Wednesday, January 02, 2013
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New Madigan-backed laws for 2013

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[January 02, 2013]  SPRINGFIELD -- New laws that protect phone customers against bogus charges, crack down on tax cheats and strengthen child sex offender registration requirements are among measures that were initiated by Attorney General Lisa Madigan in the 2012 legislative session and took effect Jan. 1.

"My office's legislative agenda this past year aimed to strengthen the law in many areas," Madigan said. "With our efforts, Illinois became only the second state in the country to ban phone cramming, establishing the state as a national model. We also enhanced penalties for tax cheats and expanded the crimes for which a child sex offender must register and comply with the statewide registry."

Ban on cramming

House Bill 5211 bans "cramming," a practice whereby third-party vendors add charges to phone bills for products or services that consumers or businesses never requested -- and never used. In recent years, cramming has moved online as consumers provided their phone number, among other personal information, for supposed online prize drawings, surveys or free offers. Weeks or months later, consumers would often find charges on their phone bill for unauthorized services. Reports have shown that telephone companies place at least 300 million third-party charges on their customers' bills each year. According to a U.S. Senate Commerce Committee report, third-party billing generates at least $2 billion annually. With Madigan's measure going into effect, Illinois becomes only the second state in the nation to ban phone bill cramming on landlines.

Sales tax evasion

House Bill 5289 adds a tool to the fight against tax fraud in Illinois by creating the crime of sales tax evasion. The new law is the result of an ongoing investigation of gas stations undertaken by Madigan and the Illinois Department of Revenue to recoup sales taxes from hundreds of gas stations statewide that underreported revenues to avoid paying taxes. The measure sets strong penalties and allows for increased prosecutions of Illinois businesses and retailers that willfully evade paying Illinois sales tax. The graduated penalties are based on the amounts of sales taxes that were not paid: For sales tax evasion involving less than $500, the law provides for a Class 4 felony punishable by one to three years in prison; for amounts less than $10,000, a Class 3 felony punishable by two to five years; for amounts less than $100,000, a Class 2 felony punishable by three to seven years; and for more than $100,000, a Class 1 felony punishable by four to 15 years in prison.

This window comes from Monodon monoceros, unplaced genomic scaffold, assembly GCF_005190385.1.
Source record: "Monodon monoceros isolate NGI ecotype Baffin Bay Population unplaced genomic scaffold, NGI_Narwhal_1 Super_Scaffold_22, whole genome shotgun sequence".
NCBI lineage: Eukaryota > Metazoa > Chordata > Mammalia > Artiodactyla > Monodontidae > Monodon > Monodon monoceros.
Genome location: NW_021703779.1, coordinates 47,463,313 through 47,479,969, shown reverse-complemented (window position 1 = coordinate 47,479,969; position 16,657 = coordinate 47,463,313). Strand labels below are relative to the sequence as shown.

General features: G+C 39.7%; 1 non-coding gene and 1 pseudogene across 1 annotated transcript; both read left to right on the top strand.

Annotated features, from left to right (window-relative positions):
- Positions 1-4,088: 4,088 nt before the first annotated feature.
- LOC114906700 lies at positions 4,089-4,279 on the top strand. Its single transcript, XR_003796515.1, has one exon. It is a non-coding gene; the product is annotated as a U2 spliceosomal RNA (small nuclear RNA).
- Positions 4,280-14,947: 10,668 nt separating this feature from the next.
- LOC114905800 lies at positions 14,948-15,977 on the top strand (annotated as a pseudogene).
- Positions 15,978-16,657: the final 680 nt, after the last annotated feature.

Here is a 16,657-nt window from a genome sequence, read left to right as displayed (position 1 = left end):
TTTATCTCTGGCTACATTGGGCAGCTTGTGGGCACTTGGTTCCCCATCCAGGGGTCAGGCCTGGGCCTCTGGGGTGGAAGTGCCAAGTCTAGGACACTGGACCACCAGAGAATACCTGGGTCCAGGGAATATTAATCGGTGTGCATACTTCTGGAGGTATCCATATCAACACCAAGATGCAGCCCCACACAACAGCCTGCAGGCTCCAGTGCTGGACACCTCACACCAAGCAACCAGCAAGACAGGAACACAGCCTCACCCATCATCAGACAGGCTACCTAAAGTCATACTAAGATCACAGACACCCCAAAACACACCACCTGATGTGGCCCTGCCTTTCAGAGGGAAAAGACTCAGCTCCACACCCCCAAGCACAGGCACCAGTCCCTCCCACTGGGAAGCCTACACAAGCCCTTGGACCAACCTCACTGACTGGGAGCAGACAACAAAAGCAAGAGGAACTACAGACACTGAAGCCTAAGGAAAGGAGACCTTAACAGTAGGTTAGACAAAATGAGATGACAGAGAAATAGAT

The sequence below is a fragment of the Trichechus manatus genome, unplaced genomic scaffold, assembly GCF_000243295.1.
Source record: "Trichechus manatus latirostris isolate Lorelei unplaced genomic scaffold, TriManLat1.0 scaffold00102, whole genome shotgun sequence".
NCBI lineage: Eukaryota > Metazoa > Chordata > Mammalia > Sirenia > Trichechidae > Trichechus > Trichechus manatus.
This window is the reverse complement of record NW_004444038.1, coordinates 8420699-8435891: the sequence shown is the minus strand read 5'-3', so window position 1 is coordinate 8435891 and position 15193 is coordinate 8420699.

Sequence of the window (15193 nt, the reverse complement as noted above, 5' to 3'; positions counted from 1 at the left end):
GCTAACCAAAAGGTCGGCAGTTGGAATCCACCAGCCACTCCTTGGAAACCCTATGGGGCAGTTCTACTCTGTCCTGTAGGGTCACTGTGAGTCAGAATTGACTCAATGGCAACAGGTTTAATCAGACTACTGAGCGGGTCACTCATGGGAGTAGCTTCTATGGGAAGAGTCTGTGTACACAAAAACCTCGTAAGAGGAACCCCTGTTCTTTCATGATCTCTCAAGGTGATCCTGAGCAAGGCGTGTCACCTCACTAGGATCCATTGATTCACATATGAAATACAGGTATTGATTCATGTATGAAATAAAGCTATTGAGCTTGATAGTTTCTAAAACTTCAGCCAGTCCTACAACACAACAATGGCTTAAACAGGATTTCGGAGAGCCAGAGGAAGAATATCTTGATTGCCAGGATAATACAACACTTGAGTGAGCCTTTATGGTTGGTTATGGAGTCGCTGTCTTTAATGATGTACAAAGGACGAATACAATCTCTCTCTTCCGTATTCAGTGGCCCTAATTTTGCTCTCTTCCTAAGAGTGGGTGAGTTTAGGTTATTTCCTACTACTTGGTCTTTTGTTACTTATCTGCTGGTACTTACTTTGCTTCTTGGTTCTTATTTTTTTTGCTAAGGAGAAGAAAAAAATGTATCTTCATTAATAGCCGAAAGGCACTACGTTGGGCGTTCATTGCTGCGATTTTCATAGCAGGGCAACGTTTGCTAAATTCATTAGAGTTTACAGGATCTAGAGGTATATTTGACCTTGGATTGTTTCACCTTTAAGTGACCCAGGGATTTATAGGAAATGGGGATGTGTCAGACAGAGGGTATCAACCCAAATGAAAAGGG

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Child luring

House Bill 5280 expands the list of crimes that require an offender to register with the statewide sex offender registry. The new measure requires a convicted criminal to register as a sexual predator upon a first conviction for the charge "luring of a minor." Prior to House Bill 5280, registration was not required until after the person was convicted of the charge a second time.

[Text from file received from the office of Illinois Attorney General Lisa Madigan]

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